• On rare occasions, the death of a highly magical creature might release Power into nearby objects. The spear that pierces a dragon might become something more, for example, or bathing in the dragon’s blood could even enchant a person in some way.
  • It is possible that destroying a Power-invested object will allow that Power to return to the object’s creator, at least as long as conditions are right. If conditions are wrong… maybe it just destroys you. Maybe the feedback through the link destroys the creator. Maybe everything within a hundred miles is filled with spirits pulled howling from the void. When a large amount of magical energy is being released in an uncontrolled way, there’s no telling what will happen.

This makes me happy because it does a lot of things at once. It makes major magic items rare and precious, and gives them variety and individual stories (whose stats are powering this?). It gives players a reason to go monster-hunting without making every beast into just a list of “spell components.” It makes a magic-user’s tools of power (their staff, wand, hat, etc.) more important and more personal. It gives players a number of trade-offs to consider.

It also ties the system into a base of reference fiction. You get enchantments forged – or destroyed – in the deaths of their creators. You get Sauron and his One Ring, and you see why he so desperately wanted to get the ring back. You get Dream and his ruby (from the opening storyline of Neil Gaiman’s Sandman comic). You get Sigurd (Siegfried) in the Nibelungenlied. I like the epic feel that such a pedigree gives.

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Said my Parents, with One Voice


Literally: Different – mouth – same – sound

Alternately: “With one voice,” “in concert,” unanimous(ly)

Notes: Keep in mind that is pronounced ku rather than the more common kou.

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Counterintuitive Countermeasures

This week’s kotowaza was chosen, in part, to further demonstrate the use of the character from Wednesday’s yojijukugo 以心伝心.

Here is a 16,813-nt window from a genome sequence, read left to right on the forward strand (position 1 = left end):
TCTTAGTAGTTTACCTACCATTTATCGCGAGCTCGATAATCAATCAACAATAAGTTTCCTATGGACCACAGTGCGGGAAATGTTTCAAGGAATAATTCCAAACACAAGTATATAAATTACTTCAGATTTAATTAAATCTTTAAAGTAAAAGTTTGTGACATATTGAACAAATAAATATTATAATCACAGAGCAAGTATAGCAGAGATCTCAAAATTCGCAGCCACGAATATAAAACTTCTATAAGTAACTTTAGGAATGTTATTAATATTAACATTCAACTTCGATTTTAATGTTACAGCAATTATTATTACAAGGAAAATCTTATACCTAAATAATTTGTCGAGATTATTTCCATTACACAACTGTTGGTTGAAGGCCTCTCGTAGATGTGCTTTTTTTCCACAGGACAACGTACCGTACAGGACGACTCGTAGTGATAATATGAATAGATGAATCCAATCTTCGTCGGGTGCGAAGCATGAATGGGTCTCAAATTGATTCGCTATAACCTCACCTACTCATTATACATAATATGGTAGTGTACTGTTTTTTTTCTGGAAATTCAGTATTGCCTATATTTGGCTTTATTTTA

(Doku wo motte doku wo sei suru; “Use poison to control poison.”)


“One poison drives out another.” Sometimes something bad, something that you would otherwise have wanted to avoid, can be used to solve a problem. Chemotherapy or radiation therapy to cure cancer are probably the biggest example in modern medicine.

A situation where venom is used to manufacture antivenom, or a hangover is combatted with more alcohol, (or as a saying, “fighting fire with fire”) could also be described with this kotowaza, although it seems to mostly refer to poison X curing poison Y, rather than directly or indirectly being used to cure an initial dose of X.


(doku) is a noun, “poison,” and the object (indicated by the object-marker particle ) of two phrases here. The first phrase, however, does not include a verb as such: 以て (motte) is a conjunction, and while there is some indication that the expression is derived from the verb 持つ (motsu, “to have”), 以て itself essentially has no verbal form in contemporary Japanese. As previousy noted, 以て can be rendered as “with” or “by means of.” 制する (sei suru, “to hold back,” “to control,” “to command”) is a bit of an odd verb as well. It falls into the broad category of irregular “verbs” that are formed when する (suru, “to do”) is tacked on to some other part of speech – often, as here, a noun.

In English, the whole becomes “By means of poison, control poison” with minimal distortion. Translation may be complicated, though, by the seemingly parallel construction broken by the lack of an actual verb in the first half.


This phrase also exists in four-character compound form as 以毒制毒, i.doku.sei.doku.

制する can be replaced by 制す, a common shortened form, or by 攻む (semu), the classical base form of modern 攻める (semeru), “to attack.” However, replacing 以て with 持って or 盛って (both also pronounced motte) is incorrect.

Example sentence:


(“Sono eiga no teema wa doku wo motte doku wo sei suru to iu, dorobou ga dorobou wo tsukamaeru tame ni shutsugoku suru tokoro kara hajimaru rashii.”)

[“They say the movie's theme is 'use poison to control poison,' and it supposedly starts with a thief being released from jail to catch a thief.”]

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Another meeting of minds

This week’s yojijukugo was chosen for its thematic similarity to Sunday’s kotowaza.


Literally: By means of – heart/mind – transmit – heart/mind

Alternately: Tacit understanding. Sympathy; empathy; telepathy. “Communion of mind with mind.”